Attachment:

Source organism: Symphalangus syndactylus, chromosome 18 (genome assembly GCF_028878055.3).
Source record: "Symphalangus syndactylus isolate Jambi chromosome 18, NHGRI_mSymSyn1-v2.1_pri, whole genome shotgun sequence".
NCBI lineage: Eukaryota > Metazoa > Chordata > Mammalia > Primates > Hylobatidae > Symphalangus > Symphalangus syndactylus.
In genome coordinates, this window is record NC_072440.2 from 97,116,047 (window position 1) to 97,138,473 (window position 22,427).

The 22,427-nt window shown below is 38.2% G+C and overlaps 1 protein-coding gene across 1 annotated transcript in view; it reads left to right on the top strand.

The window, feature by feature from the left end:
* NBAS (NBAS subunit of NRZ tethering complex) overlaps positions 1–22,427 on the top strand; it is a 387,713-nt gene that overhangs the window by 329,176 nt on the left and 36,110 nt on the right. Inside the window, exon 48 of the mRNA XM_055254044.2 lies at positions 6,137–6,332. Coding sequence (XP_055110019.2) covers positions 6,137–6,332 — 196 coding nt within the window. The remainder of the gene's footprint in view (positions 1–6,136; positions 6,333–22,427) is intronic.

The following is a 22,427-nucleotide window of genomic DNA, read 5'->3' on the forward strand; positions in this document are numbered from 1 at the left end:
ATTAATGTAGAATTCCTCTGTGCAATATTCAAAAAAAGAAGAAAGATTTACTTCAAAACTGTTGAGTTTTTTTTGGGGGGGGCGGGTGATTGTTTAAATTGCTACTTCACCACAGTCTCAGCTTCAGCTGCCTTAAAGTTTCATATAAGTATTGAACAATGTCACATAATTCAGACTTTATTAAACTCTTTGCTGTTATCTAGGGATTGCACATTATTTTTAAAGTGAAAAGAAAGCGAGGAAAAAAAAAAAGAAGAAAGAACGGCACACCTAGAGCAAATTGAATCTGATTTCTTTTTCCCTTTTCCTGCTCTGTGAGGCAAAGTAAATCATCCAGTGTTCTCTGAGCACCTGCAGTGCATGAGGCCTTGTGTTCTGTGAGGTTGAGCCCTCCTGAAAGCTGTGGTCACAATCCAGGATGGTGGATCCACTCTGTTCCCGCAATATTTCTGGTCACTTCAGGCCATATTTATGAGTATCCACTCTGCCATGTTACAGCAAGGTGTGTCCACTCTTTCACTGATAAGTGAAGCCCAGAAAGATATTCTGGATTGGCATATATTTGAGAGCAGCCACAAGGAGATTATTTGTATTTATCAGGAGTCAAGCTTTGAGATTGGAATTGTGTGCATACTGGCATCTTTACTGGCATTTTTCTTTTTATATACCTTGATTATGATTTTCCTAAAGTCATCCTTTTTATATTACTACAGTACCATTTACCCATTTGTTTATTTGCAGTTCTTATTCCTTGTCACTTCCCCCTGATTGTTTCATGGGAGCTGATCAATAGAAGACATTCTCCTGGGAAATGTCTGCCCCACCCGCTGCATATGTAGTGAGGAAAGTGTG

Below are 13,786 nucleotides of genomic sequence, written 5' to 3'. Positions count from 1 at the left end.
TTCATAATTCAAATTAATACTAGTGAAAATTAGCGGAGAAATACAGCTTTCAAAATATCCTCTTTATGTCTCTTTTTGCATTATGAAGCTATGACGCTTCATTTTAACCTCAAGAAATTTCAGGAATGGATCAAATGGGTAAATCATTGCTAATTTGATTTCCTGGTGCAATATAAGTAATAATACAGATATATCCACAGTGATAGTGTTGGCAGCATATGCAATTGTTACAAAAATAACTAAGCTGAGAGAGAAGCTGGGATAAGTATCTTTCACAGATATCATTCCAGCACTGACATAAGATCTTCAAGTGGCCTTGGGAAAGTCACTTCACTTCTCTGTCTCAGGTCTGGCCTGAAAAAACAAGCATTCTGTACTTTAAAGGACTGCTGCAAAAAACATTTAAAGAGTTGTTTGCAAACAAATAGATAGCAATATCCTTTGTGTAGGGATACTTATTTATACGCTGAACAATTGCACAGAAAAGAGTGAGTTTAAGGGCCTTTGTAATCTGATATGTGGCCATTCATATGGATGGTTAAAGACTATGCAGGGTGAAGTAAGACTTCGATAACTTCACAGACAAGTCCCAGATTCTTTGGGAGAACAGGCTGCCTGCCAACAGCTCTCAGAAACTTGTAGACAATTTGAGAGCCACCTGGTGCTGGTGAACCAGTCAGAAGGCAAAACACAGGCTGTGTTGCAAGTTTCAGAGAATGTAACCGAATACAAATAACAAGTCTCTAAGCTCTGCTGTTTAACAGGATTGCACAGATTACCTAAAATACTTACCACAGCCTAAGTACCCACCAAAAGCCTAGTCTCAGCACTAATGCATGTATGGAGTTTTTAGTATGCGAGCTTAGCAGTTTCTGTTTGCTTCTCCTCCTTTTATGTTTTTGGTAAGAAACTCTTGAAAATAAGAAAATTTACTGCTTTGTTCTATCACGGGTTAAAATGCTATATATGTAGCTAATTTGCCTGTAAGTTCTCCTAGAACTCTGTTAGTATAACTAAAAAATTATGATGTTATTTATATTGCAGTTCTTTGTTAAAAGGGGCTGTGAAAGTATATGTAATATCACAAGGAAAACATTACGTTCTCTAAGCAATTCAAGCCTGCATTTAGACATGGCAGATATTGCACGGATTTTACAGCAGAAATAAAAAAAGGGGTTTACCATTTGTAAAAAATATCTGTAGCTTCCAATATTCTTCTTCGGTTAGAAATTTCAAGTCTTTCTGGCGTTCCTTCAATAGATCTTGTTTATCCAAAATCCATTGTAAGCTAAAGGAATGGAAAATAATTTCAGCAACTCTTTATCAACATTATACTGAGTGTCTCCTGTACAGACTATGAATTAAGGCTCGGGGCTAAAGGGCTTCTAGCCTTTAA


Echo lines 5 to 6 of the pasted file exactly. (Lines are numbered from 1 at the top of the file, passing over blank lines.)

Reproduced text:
The 22,427-nt window shown below is 38.2% G+C and overlaps 1 protein-coding gene across 1 annotated transcript in view; it reads left to right on the top strand.

The window, feature by feature from the left end: